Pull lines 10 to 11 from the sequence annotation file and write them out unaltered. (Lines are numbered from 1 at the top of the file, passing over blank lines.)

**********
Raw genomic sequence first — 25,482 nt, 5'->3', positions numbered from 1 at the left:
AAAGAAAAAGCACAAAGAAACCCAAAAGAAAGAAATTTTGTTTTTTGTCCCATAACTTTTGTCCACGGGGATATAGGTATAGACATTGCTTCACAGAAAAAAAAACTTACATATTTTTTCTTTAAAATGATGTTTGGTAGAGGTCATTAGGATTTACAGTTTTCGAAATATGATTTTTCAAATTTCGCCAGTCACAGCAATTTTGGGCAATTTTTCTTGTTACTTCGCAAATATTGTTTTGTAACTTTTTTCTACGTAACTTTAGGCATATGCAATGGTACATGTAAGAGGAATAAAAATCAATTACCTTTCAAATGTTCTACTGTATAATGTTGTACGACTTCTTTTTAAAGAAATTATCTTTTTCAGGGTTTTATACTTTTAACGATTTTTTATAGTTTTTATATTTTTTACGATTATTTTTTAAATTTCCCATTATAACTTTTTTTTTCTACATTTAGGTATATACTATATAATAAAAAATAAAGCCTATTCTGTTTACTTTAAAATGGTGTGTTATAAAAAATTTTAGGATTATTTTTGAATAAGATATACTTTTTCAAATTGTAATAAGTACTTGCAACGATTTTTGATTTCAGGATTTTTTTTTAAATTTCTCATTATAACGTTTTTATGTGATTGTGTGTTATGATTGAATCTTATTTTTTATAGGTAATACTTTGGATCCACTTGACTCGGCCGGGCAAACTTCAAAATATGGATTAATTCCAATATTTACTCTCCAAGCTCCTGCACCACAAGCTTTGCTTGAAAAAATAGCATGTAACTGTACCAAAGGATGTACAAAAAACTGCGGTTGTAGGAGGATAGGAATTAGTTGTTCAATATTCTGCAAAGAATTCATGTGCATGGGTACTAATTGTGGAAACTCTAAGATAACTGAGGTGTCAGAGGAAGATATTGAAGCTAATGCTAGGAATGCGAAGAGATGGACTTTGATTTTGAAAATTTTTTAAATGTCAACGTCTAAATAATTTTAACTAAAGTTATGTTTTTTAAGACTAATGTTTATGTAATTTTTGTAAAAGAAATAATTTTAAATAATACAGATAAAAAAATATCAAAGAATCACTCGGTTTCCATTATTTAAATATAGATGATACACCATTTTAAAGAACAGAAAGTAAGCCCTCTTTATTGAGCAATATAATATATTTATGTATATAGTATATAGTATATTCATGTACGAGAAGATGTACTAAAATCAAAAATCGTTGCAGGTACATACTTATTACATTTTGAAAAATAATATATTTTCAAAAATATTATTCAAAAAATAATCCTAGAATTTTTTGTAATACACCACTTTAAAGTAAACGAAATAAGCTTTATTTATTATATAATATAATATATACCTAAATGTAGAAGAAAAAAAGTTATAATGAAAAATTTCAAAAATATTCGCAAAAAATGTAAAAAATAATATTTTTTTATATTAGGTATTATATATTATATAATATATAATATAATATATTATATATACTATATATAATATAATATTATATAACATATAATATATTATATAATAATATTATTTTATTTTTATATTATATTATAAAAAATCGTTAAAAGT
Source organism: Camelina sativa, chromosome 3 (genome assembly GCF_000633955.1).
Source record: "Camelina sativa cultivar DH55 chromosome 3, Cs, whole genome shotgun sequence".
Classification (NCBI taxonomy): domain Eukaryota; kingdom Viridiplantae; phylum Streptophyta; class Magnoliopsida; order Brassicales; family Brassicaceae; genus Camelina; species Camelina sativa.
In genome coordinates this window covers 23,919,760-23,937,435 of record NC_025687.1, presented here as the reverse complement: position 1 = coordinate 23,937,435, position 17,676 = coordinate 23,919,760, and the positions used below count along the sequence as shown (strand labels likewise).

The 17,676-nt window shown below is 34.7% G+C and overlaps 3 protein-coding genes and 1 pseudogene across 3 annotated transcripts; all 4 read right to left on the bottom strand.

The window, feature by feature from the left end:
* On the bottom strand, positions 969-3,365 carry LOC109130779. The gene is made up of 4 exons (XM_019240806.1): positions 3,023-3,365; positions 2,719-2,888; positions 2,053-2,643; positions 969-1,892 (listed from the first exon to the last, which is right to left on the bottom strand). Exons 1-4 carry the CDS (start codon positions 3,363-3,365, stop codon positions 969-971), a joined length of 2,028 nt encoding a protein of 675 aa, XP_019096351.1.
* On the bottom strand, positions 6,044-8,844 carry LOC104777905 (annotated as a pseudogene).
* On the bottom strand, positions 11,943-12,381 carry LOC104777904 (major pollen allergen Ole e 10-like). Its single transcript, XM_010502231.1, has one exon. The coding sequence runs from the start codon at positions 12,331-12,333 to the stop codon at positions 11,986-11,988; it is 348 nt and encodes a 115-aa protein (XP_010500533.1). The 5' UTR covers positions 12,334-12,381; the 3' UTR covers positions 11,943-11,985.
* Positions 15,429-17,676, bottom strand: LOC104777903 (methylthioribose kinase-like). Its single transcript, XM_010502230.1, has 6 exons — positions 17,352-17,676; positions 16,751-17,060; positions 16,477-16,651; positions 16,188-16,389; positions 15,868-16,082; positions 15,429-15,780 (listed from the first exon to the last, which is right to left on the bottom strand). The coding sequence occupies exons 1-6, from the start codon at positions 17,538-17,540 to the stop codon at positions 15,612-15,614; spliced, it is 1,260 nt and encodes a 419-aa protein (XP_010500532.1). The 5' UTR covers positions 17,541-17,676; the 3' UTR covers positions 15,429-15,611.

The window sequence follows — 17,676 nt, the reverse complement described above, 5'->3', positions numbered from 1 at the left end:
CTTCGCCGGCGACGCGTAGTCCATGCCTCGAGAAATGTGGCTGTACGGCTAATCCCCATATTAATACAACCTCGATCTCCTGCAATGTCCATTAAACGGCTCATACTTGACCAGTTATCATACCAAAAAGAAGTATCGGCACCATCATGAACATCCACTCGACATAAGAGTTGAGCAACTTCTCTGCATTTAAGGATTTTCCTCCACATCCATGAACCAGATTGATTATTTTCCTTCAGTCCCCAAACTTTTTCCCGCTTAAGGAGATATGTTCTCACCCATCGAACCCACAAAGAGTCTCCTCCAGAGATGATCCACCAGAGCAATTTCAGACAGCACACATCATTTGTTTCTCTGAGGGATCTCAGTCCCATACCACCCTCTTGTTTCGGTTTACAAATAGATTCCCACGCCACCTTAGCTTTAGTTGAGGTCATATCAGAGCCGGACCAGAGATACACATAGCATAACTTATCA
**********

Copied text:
* On the bottom strand, positions 6,044-8,844 carry LOC104777905 (annotated as a pseudogene).
* On the bottom strand, positions 11,943-12,381 carry LOC104777904 (major pollen allergen Ole e 10-like). Its single transcript, XM_010502231.1, has one exon. The coding sequence runs from the start codon at positions 12,331-12,333 to the stop codon at positions 11,986-11,988; it is 348 nt and encodes a 115-aa protein (XP_010500533.1). The 5' UTR covers positions 12,334-12,381; the 3' UTR covers positions 11,943-11,985.